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Refreshing a "barn find".

Discussion in 'Pickups & Electronics [BG]' started by Brian VT, Sep 12, 2017.

  1. Brian VT

    Brian VT Supporting Member

    Mar 8, 2017
    I bought an old Teisco/Silvertone. I sprayed the pots and switch with DeoxIt and they came to life. I put some Chromes on it and I'm enjoying it.
    I'm wondering if it could be even better. I don't know much about electronics.
    What do you pros do to tune up 45+ year old electronics?

    Last edited: Sep 12, 2017
  2. There is no need to do anything, unless the pots are scratchy, or the switch is broken.
  3. Brian VT

    Brian VT Supporting Member

    Mar 8, 2017
    The pots work perfectly since I sprayed them. The neck pickup cuts out once in a great while. I don't know if it's the switch or the pickup.
    I figured if I was going to dig into the switch I'd ask you guys what else I might could improve while I'm in there.
  4. Brian VT

    Brian VT Supporting Member

    Mar 8, 2017
    Also, if any of you happen to know where I can get a bridge cover and pick guard for this I'd be very grateful.
  5. BassLife77


    Nov 13, 2009
    San Diego
    a lot of room for electronics. I would add a buffer and a push/pull pot for series mode
    Brian VT likes this.
  6. Don't fix what ain't broke. Aside from the pickup selector switch, I would leave everything stock.
  7. Reedt2000

    Reedt2000 Supporting Member

    Apr 26, 2017
    Central New Jersey
    Man it's gotta be hard to find parts for that. You can buy the right material and make a replacement pickguard from a picture like this one. The bridge cover... I have no idea.

    Attached Files:

    Brian VT likes this.
  8. RobbieK


    Jun 14, 2003
    nice find!

    I've worked on quite a few of these old Japanese instruments. often they are better made than American instruments of the same era. I certainly wouldn't.change the pots or pickups. however they rarely have a humcanceling pair of pickups and one mod you might like to try is to flip the magnet(s) on one of the pickups then reverse its hot and earth wires.

    the other mod is to replace the switch (especially if it is still scratchy after contact cleaner) with a 4 position rotary switch. the extra position can be wired as series. this is how the bass in my little ID pic is wired.

    in terms of luthiery, I'd strongly recommend slackening the strings and removing the trussrod nut completely before lubricating and reinstalling it. also inspect the glue line where the top meets the neck block between the pickup and the neck heel. (you'll have you remove the neck to do this.) if the glue fails here the neck block starts rotating forward and the instrument literally starts to fold in half. a common problem with these type of instruments...
    Last edited: Sep 12, 2017
    Brian VT likes this.
  9. Brian VT

    Brian VT Supporting Member

    Mar 8, 2017
    Thanks guys.
    What would a buffer and/or series wiring do for me?
  10. Pickups usually live or die but rarely go intermittent. The problem is probably the pickup selector switch. I can't tell for sure from the picture, but you may be able to replace the pickup switch with a Les Paul pickup selector switch. I would go with Switchcraft as it will probably last another 50 years.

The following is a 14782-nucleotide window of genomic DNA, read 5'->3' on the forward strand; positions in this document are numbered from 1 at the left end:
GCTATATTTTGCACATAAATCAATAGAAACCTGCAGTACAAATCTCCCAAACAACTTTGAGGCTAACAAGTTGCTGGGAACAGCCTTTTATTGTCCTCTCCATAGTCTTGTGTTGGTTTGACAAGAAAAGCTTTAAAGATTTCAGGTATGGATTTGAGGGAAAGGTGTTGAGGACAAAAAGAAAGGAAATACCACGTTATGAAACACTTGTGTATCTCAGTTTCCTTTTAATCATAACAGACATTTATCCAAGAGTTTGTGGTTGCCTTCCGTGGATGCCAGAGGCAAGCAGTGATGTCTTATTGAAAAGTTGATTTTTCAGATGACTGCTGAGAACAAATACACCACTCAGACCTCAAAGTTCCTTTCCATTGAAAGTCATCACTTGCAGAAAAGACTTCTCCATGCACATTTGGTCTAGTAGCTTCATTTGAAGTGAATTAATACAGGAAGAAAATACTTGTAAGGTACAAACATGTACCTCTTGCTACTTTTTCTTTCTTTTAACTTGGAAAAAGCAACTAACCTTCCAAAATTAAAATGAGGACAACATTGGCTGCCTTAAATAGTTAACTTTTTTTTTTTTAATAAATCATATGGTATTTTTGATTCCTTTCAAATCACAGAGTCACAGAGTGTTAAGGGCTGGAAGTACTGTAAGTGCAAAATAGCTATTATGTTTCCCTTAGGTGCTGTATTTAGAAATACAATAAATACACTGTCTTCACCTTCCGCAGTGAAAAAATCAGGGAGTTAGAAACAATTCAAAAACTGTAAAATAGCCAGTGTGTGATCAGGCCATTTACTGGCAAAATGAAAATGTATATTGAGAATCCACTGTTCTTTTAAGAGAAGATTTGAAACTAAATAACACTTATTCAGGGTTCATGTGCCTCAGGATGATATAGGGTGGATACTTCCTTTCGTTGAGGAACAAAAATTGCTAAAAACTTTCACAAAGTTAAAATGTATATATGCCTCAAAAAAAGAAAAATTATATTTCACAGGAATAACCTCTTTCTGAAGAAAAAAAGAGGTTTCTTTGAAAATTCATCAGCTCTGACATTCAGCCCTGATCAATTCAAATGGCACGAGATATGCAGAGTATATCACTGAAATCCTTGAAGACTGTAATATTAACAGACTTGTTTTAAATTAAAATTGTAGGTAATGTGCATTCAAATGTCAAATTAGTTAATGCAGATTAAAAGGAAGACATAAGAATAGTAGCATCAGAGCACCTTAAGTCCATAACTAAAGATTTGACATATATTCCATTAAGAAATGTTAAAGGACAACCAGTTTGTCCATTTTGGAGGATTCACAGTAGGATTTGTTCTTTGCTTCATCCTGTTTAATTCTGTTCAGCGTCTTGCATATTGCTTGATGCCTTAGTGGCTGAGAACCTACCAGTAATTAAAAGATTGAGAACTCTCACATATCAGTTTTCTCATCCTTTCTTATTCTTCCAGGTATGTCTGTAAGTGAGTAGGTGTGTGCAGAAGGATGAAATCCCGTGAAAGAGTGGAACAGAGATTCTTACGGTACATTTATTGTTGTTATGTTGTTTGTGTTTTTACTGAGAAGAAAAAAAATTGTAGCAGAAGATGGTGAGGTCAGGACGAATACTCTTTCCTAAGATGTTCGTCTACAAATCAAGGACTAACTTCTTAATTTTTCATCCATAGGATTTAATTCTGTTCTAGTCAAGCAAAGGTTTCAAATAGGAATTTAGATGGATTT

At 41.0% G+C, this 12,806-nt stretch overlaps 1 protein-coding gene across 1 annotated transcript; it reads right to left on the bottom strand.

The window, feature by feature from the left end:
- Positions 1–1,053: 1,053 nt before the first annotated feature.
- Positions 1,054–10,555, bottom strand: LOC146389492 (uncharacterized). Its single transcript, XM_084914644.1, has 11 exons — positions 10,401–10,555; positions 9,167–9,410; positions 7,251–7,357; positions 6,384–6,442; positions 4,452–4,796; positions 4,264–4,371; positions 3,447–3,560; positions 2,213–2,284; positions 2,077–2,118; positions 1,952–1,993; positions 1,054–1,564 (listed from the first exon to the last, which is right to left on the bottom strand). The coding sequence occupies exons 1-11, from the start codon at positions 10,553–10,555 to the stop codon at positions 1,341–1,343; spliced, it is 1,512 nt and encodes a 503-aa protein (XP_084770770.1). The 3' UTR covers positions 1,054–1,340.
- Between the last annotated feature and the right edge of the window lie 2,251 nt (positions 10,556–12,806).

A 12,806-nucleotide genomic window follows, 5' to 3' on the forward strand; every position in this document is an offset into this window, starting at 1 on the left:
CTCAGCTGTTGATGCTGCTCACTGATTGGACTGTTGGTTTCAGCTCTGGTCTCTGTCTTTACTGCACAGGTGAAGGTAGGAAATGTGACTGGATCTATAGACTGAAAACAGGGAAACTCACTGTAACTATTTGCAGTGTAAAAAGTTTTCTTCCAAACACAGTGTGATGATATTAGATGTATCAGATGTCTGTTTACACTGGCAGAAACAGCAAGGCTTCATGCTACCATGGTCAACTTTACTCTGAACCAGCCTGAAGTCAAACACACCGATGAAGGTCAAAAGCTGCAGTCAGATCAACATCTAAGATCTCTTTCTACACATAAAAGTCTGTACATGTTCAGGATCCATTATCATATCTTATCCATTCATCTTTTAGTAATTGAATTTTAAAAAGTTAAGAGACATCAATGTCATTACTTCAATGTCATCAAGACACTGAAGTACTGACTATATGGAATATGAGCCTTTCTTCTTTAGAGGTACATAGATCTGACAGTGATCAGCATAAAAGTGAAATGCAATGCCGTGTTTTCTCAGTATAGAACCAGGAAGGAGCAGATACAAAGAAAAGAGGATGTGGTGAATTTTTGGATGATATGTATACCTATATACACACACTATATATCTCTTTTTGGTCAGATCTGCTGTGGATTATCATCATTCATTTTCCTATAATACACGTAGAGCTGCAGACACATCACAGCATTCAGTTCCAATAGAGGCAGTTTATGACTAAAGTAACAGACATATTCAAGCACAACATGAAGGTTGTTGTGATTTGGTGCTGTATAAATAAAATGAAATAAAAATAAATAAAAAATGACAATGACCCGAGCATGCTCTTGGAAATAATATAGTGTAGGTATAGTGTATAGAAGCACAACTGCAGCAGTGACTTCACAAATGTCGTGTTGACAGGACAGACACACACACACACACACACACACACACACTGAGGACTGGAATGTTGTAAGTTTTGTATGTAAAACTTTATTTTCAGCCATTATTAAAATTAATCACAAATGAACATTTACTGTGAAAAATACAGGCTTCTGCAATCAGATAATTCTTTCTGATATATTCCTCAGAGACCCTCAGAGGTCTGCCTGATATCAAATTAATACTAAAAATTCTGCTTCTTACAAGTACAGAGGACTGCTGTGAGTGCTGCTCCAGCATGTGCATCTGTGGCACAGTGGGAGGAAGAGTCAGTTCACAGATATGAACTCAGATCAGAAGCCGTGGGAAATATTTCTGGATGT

Go with the SHORT version - http://www.stewmac.com/Pickups_and_...rts/Switches/Switchcraft_Toggle_Switches.html
    Brian VT and Spidey2112 like this.
  11. Spidey2112


    Aug 3, 2016
    I'm sorry... I couldn't get past your avatar... you were saying?
    Neo1 likes this.
  12. If that girl only knew how popular she was!
    Spidey2112 likes this.
  13. Spidey2112


    Aug 3, 2016
    Gorgeous... and the bass is pretty sweet, too! The bass... do you have a good pick of the headstock?
  14. Pirate Captain

    Pirate Captain Elitist Jazz Snob ******** Supporting Member

    Dec 22, 2016
    Shelter Island, NY USA
    my first bass was EXACTLY like that one...the action was like an inch off the deck. Enjoy!
  15. Brian VT

    Brian VT Supporting Member

    Mar 8, 2017
    Here you go. As you can see, it could use a new nut (it's been shimmed with credit cards which I have since "cleaned up") but it plays fine since it also has a zero fret.
    Last edited: Sep 13, 2017
    Spidey2112 likes this.
  16. Brian VT

    Brian VT Supporting Member

    Mar 8, 2017
    The action on this one is fine.

  17. Nice find. One good thing about that setup is you don't have to be as fussy when making a new nut. Since there is a zero fret the nut becomes more of a string spacing guide.
  18. My guess would be the switch, give it a spray with Deoxit and work it back and forth a few times.

    Other than that I would get the nut area tidied up then play some Beatles on it (with a pick).
  19. Brian VT

    Brian VT Supporting Member

    Mar 8, 2017
    I did spray the switch and now it works most of the time.
    The switch doesn't have any holes in the case so all I can do is spray down around the lever.
    I guess I'll give it a few more shots before ordering a replacement.
    The neck is facing the wrong way. ;-)
    delta7fred likes this.
  20. Not if you stand in front of a mirror!

    With the sealed switches some have silver contacts that tend to oxidise when not used for a while. I have had pretty good results running a drop or two of Deoxit down the toggle (spray into a bottle cap so you don't dowse the guitar in Deoxit), then give the toggle a real good waggle!

    Also look for cold solder joints, especially on the switch.
    Brian VT likes this.